As in 2019, we asked agency staff what thresholds states used in 2020 to issue or recommend issuing a HAB advisory. Since the EPA released new recommended recreational values for exposure to microcystin and cylindrospermopsin in 2019, many states changed their thresholds in accordance with the EPA’s guidance. Similar to our approach in the 2019 data update, we used three filtering processes:
- For states that changed their thresholds following the EPA’s 2019 recommendations, we used the new threshold to filter 2020 data sent by the state agency.
- For states that have adopted thresholds but did not change them to match the EPA’s 2019 recommendations, we deferred to the state threshold.
- For states that do not have cyanotoxin standards, we filtered data according to the EPA’s 2019 recommendations.
This year we received data from two states that had not previously provided any: South Dakota and Wisconsin. We also received more comprehensive databases from Arizona and Colorado, with information dating back to 2015 and 2014, respectively. Additionally, NRDC received data from New Mexico that had been unavailable at the time of our 2019 updates. The methods for mapping HAB events in these five states are summarized below.
We confirmed with state officials that South Dakota’s HAB Interactive Map is the most up-to-date source of HAB events in the state. Staff from the South Dakota Department of Agriculture and Natural Resources instructed us on how to download the data, which covers events in 2019 and 2020. Staff confirmed via email that the state recently adopted the EPA’s 2019 thresholds for microcystin and cylindrospermopsin. Prior to 2020, South Dakota evaluated HABs in accordance with the World Health Organization’s (WHO) recommended cell count levels. We filtered the 2019 data according to cell count, mapping those events where cyanobacteria count exceeded the WHO threshold for a “moderate” risk of health effects (20,000 cells/mL). For 2020 data, we mapped the events that met or exceeded the EPA’s recommended thresholds (microcystin ≥ 8 ug/L, cylindrospermopsin ≥ 15 ug/L).
Wisconsin is a Home Rule state, which means that local health departments (as opposed to state agencies) have the authority to issue public health or HAB advisories. Local agencies are not required to report HAB advisories to state officials. Although the Wisconsin Department of Natural Resources (DNR) does not generally issue advisories, it does sample waterbodies as part of the Wisconsin Harmful Algal Bloom Surveillance Program. DNR evaluates sites only when human or animal illnesses linked to HABs are reported to the Department of Health Services. DNR staff sent us HAB data from 2019 and 2020, including the results of the surveillance program. Since DNR references the EPA’s 2019 thresholds on its blue-green algae website, we filtered the results according to the EPA thresholds for cyanotoxins. However, none of the HAB events sampled had cyanotoxin concentrations above the EPA’s 2019 recommended values. Thus, while we received data from Wisconsin, we did not map any HAB events in the state.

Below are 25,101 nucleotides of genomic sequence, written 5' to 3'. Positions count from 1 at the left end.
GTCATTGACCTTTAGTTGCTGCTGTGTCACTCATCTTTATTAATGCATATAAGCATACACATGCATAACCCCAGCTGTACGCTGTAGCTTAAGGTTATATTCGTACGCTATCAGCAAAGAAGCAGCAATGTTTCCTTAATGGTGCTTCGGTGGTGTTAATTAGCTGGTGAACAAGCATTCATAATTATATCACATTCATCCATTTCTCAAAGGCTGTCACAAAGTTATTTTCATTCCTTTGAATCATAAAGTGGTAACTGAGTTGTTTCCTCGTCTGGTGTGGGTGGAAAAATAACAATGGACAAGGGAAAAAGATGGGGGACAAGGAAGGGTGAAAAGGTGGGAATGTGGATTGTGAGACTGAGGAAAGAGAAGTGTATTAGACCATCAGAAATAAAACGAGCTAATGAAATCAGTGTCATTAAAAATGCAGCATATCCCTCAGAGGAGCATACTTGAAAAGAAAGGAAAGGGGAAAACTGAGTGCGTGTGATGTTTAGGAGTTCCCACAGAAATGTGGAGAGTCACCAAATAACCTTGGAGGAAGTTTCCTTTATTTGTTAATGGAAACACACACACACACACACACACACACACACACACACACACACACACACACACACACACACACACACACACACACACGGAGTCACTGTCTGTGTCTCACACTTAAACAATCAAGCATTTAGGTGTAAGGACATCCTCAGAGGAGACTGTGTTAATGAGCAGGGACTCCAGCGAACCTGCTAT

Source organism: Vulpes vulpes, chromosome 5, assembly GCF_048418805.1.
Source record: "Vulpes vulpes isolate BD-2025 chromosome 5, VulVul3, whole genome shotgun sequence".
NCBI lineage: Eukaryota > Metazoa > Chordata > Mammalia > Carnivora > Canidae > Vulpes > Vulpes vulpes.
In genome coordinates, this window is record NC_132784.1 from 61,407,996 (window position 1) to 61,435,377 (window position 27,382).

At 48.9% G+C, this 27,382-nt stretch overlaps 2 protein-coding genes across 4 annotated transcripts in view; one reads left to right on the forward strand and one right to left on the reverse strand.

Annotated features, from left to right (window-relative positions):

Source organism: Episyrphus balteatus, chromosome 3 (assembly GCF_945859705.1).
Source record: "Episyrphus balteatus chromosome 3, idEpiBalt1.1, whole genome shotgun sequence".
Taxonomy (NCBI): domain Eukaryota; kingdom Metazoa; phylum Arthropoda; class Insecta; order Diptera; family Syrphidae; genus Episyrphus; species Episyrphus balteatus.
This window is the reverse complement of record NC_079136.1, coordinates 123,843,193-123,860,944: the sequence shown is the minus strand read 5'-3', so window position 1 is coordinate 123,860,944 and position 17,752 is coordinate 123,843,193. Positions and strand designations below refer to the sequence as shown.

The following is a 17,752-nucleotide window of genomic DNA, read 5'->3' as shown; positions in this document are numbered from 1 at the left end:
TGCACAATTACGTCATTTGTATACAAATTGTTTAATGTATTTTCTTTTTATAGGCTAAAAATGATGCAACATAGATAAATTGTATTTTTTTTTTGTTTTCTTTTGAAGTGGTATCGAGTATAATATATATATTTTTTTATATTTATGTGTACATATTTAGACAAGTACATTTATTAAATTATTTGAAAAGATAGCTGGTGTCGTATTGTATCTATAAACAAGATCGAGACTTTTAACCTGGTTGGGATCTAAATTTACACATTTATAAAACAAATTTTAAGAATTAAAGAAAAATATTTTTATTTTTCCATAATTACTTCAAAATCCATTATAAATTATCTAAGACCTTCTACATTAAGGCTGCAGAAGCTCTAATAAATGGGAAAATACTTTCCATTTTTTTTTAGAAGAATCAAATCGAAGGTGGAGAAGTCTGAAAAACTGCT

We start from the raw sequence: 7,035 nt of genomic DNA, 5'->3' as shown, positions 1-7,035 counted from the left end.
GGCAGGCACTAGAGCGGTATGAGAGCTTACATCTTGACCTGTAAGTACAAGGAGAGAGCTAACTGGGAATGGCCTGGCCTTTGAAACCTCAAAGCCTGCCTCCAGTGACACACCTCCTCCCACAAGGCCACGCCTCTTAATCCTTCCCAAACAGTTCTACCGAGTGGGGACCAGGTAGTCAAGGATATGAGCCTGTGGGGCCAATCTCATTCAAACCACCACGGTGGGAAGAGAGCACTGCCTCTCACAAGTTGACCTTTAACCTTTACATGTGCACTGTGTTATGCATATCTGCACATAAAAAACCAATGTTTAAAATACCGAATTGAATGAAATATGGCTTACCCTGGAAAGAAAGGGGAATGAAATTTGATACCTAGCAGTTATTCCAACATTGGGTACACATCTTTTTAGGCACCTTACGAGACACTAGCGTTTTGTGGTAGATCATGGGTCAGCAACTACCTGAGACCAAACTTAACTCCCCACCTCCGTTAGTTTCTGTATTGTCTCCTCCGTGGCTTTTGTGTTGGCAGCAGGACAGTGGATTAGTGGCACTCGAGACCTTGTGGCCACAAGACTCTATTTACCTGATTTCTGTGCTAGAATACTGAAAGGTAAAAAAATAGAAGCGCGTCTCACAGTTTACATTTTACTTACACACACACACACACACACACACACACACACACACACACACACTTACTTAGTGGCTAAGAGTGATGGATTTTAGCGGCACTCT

This year we received a more comprehensive HAB data set from staff at the Arizona Department of Environmental Quality (ADEQ) that included HAB events not listed in previous responses to data requests. ADEQ provided NRDC with information about water bodies that experienced HAB events from 2015 to 2020. The data set lists HAB events that the state qualified as “toxic.” Since the data included events that had not previously been included, NRDC filtered all HAB events that ADEQ recorded as “toxic.” We identified three events in 2020 and three events from 2015–2017 and mapped those in this year’s update.
This year we received a more comprehensive HAB data set from the Colorado Department of Public Health and Environment (DPHE), with sampling information dating back to 2014. Previously, we had only 2019 data for the state. In 2020 DPHE adopted the EPA’s recommended advisory thresholds for microcystin (≥ 8 ug/L) and cylindrospermopsin (≥ 15 ug/L) and set new standards for anatoxin (≥ 15 ug/L) and saxitoxin (≥ 8 ug/L). We filtered 2020 data according to the updated standards and mapped those events. We filtered 2014–2019 data according to the state’s previous standards (microcystin ≥ 4 ug/L, cylindrospermopsin ≥ 8 ug/L, anatoxin ≥ 8 ug/L, saxitoxin ≥ 4 ug/L) and mapped all events that met or exceeded those thresholds.